When the Rays signed Asdrubal Cabrera a week and a half ago, it sent a clear signal that their middle-infielders, second baseman Ben Zobrist and shortstop Yunel Escobar, were on the trading block. On Saturday, the second shoe finally dropped, and it’s a doozy. The Rays have traded not one of their two incumbents, but both. Zobrist, the latest central figure from Tampa Bay’s 2008-13 run to depart the team, and Escobar are heading to Oakland in a move that forces us once again to reconsider exactly what A’s general manager Billy Beane has been up to this offseason.
This trade, which has catcher John Jaso, shortstop prospect Daniel Robertson and minor league center fielder Boog Powell (no relation to the former Orioles star) going to the Rays, reads like a win-now move for the A’s. Zobrist, by far the better of the two players they just acquired, is entering his walk year and age-34 season. Escobar, though under contract for two more years with a $7 million option for 2017, is 32. Meanwhile, Robertson, easily the best player the Rays receive in return, was rated the A’s best prospect by Baseball Americalast month having effectively taken over that position from fellow shortstop Addison Russell, who was traded to the Cubs in the Jeff Samardzija deal in July.
That’s tremendously confusing, as, prior to this trade, the A’s appeared to be rather obviously rebuilding. They traded Samardzija, MVP-candidate Josh Donaldson, slugger Brandon Moss and starting catcher Derek Norris for prospect-heavy returns from which third baseman Brett Lawrie, who turns 25 later this month, was the only player to have qualified for a batting or ERA title at the major league level. The A’s have also let Jon Lester, Jason Hammel, Jed Lowrie and Luke Gregerson, among others, sign elsewhere as free agents, all of that coming after trading Yoenis Cespedes for Lester and Jonny Gomes (also a free agent this winter, though unsigned) in July.
Zobrist and Escobar in no way compensate for the amount of talent and production the A’s have parted with this offseason, but there does appear to be some method behind this madness. Zobrist may leave as a free agent next winter, but if he has a representative season, the A’s can extend a qualifying offer to him and net a draft pick.
Meanwhile, though Beane has now traded two highly regarded shortstop prospects in Russell and Robertson, the latter of whom will likely start the 2015 season in Double-A, in the Donaldson deal he acquired yet another in Venezuelan teenager in Franklin Barreto. Barreto was second behind Robertson on Baseball America’s list of A’s prospects last month, and with Escobar, Beane has acquired a place-holder who could keep shortstop warm for the next three years while Barretto works his way up from A-ball (where he is likely to start this season). Zobrist, on the other hand, gives 24-year-old Marcus Semien, acquired from the White Sox for Samardzija and busted pitching prospect Michael Ynoa, another year to acclimate himself to the majors before potentially taking over second base full-time in 2016.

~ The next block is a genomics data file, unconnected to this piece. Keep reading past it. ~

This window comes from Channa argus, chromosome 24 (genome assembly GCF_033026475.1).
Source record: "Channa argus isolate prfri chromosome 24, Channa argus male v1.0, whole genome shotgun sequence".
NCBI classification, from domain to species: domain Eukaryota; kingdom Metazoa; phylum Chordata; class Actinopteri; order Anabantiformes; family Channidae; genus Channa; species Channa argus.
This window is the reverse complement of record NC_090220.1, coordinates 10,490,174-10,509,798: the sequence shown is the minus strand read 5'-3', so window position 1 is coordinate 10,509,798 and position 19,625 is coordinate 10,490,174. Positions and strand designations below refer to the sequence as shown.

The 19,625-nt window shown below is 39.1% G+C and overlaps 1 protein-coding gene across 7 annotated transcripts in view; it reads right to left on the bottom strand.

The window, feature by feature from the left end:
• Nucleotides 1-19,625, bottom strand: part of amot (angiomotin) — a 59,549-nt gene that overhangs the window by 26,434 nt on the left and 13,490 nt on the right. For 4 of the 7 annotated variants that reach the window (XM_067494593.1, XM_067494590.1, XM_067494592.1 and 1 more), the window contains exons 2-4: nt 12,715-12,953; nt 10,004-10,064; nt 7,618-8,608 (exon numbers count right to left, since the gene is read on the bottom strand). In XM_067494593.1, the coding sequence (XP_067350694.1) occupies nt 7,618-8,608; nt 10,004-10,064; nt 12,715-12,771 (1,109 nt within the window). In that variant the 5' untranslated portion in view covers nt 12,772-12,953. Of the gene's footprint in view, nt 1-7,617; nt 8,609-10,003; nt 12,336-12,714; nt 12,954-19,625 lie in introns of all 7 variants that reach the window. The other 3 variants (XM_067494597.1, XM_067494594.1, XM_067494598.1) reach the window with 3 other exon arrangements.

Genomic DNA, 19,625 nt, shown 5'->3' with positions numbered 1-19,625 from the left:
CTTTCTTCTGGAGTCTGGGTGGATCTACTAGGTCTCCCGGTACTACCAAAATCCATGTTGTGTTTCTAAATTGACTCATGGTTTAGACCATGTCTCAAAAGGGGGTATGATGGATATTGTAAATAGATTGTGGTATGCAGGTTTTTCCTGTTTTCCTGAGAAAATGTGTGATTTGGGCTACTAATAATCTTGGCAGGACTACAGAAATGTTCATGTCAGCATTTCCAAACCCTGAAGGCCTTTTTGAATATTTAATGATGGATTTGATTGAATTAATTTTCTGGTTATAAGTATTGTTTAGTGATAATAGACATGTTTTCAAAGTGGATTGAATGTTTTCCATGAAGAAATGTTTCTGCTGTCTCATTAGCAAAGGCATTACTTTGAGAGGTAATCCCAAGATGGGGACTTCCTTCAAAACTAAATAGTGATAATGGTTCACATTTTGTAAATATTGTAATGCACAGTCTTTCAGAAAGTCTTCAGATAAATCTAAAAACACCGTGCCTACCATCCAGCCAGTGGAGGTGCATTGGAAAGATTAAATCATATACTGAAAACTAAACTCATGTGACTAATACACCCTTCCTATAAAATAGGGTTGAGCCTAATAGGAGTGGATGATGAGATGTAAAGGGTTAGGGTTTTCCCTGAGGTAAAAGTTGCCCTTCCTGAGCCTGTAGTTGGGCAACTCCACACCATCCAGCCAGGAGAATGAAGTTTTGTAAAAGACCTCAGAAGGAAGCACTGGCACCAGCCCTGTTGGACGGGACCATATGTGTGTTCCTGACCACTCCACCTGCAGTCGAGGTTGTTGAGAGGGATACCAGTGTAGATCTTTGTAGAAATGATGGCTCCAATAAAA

Of course, there are other options here. The A’s could try to re-sign Zobrist hoping he will come relatively cheaply given his age. If he enjoys a walk-year surge, they could trade him in July for a prospect that could prove more promising than a compensation-round pick. In the meantime, the A’s at the very least have what should be a strong defensive infield with Lawrie at third, Escobar at short, Zobrist at second and Ike Davis likely to be the strong-side of a platoon at first base, assuming Escobar can rebound from his uncharacteristically poor showing in the field last year. That doesn’t mean they haven’t taken a big step backwards in the short term, but with Zobrist and Billy Butler, the other seemingly win-now acquisition the A’s have made this winter, in the heart of their order, they at least have the potential to subvert expectations.
As for the Rays, Robertson is the big get here, coming off a season in which he hit .310/.402/.472 in High-A ball at the age of 20. Robertson isn’t projected to be a star, and there are some who doubt his ability to stick at shortstop, but he’s an intelligent, hard-nosed player who does everything well and has an above-average bat that should play well even if he winds up at second base. Indeed, the Rays may be envisioning a future double-play combination of Robertson and Willy Adames, the shortstop who was the key prospect acquired in the David Price trade.
Jaso returns to the team that drafted him. He’s still a poor defensive catcher with good on-base skills, but he arrives having not played since August due to post-concussion symptoms. Powell, who will turn 22 next week and whose High-A debut this past season was cut short by an amphetamine suspension, is an undersized outfielder with a great batting eye and a .317 career batting average in the minors, but little power and habit of being thrown out stealing (he was caught 15 times in 31 attempts last year). The trade opens up shortstop for Cabrera and clears the way for Nick Franklin, also acquired in the Price trade, to claim the second base job in camp, with Logan Forsythe as his primary competition and potential platoon partner. We can at least be sure that the Rays are rebuilding.